I stood in the balcony of my room at ‘Pension Hinterseer’ gazing at the green meadows and cable cars passing-by in every five minutes. The surroundings were so placid that I could feel my breath and wanted to converse with my partner in whispers. This is the charm of ‘Kitzbühel’, a valley town situated in the ‘Tyrol’ region of Austria surrounded by Alps with a population of just about 8,000. Primarily known as a silver and copper mining town in the 16th century, Kitzbühel is today popular as a fashionable and prosperous ski resort. Nestled between the mountains ‘Kitzbühel Horn’ (6,500 ft) and ‘Hahnenkamm’ (5,600 feet), it boasts of an average 155 days of skiing each season with more than 50 cable cars and ski lifts.
I had driven down to Kitzbühel from Salzburg, the birthplace of Mozart – an hour’s drive cascading through the beautiful Alps. Salzburg had been dark, wet, cold and windy whereas Kitzbühel was just the opposite – pleasant sunny days with long nippy evenings as the sun would set late.
‘Pension Hinterseer’ was a modern and comfortable accommodation with about 13 rooms set in a beautiful spot above the ‘Hahnenkamm’ cable car station. ‘Pension’ stood for guest house and ‘Hinterseer’ was the family name of owners - Kerstin and Guido Hinterseer. Kerstin’s father was a skiing champion himself and that explained the dozens of trophies and pictures of skiing competitions which adorned the quiet reading room. My room had a modern country style feel to it and was situated on the second floor. A picture of ski enthusiasts from the annual skiing event was hung on the wall next to the bed. The balcony had a small wooden table with a flower pot and chairs covered with a pink fleece blanket for nippy evenings. The cozy reading room on the ground floor furnished in Tyrolean style had an old world charm to it with big sofas, earthy rugs, an old book shelf and a fireplace. Breakfast was served in the lawn next to the reading room and comprised varieties of breads and cheese, yoghurts, cereals, soft-boiled eggs, omelettes, juices and freshly brewed coffee.
A ten minutes’ walk alongside the neat pavement next to the open grasslands bordered with a wooden fence led me to Kitzbühel centre. The only noise in this otherwise quiet neighbourhood was that of super luxury cars screeching at traffic signals every now and then. This cobbled-stone area had a town hall and up-market designer stores, cafes, pubs and casinos painted in pastel colours like coral pinks, sunshine yellows and pistachio greens. The gentry made me feel as if every other person was a celebrity straight out of a Hollywood show/ movie or a skiing champion. Not surprisingly, many celebrities and the jet set visit this place for the international skiing races. Tired with all the walking, I finished my day with an early dinner comprising a wood-fired thin crust pizza topped with rocket leaves and some red wine.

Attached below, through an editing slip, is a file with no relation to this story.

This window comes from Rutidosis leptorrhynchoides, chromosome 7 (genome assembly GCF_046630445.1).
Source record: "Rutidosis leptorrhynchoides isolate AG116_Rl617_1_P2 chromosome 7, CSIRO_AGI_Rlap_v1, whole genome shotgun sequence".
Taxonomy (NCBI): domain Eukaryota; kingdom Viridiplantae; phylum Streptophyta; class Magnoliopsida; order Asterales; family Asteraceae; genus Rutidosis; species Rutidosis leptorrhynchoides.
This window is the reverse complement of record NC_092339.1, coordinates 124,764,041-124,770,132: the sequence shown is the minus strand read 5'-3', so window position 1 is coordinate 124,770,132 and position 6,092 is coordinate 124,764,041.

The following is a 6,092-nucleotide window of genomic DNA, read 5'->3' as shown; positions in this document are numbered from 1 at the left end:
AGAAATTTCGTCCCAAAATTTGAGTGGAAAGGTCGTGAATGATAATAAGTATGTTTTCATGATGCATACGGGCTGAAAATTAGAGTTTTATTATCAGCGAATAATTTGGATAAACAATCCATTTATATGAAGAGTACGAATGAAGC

The next day, I went for a ride up the famous ‘Hahnenkamm’ cable car/ gondola. After a steep hike of 15 minutes, I reached the summit station where fresh mountain air and unobstructed views of Alps, sprawling meadows, clustered pine trees and sparkling lakes greeted me. A glass-fenced lookout point had a map installed which depicted various peaks of ‘Hahnenkamm.’ I decided to follow one of the hiking trails which led me to an even quieter area - the only sound being the soft tinkle of cowbells. I sat on a wooden bench, next to which tiny white and yellow flowers popped out of the grass. Soon it was time for lunch and as I waited at the restaurant table for my order to be taken, a sturdy tough-looking guy approached me.